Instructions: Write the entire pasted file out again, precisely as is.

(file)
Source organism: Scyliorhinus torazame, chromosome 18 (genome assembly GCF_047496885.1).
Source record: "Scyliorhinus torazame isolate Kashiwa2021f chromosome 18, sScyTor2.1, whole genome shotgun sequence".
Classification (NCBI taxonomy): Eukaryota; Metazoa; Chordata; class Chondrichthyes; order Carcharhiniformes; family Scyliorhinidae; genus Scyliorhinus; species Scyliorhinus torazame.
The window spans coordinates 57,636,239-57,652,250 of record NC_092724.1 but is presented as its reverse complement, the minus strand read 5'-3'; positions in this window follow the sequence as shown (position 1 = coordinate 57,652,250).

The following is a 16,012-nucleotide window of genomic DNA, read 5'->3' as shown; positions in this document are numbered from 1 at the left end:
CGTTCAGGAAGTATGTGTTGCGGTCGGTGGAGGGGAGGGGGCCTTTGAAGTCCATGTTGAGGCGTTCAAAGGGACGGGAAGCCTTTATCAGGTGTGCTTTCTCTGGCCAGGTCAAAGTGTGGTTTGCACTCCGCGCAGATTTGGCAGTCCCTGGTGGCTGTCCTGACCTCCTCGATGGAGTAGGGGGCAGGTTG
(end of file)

Source organism: Scyliorhinus torazame, chromosome 18 (genome assembly GCF_047496885.1).
Source record: "Scyliorhinus torazame isolate Kashiwa2021f chromosome 18, sScyTor2.1, whole genome shotgun sequence".
Classification (NCBI taxonomy): Eukaryota; Metazoa; Chordata; class Chondrichthyes; order Carcharhiniformes; family Scyliorhinidae; genus Scyliorhinus; species Scyliorhinus torazame.
The window spans coordinates 57,636,239-57,652,250 of record NC_092724.1 but is presented as its reverse complement, the minus strand read 5'-3'; positions in this window follow the sequence as shown (position 1 = coordinate 57,652,250).

The following is a 16,012-nucleotide window of genomic DNA, read 5'->3' as shown; positions in this document are numbered from 1 at the left end:
CGTTCAGGAAGTATGTGTTGCGGTCGGTGGAGGGGAGGGGGCCTTTGAAGTCCATGTTGAGGCGTTCAAAGGGACGGGAAGCCTTTATCAGGTGTGCTTTCTCTGGCCAGGTCAAAGTGTGGTTTGCACTCCGCGCAGATTTGGCAGTCCCTGGTGGCTGTCCTGACCTCCTCGATGGAGTAGGGGGCAGGTTG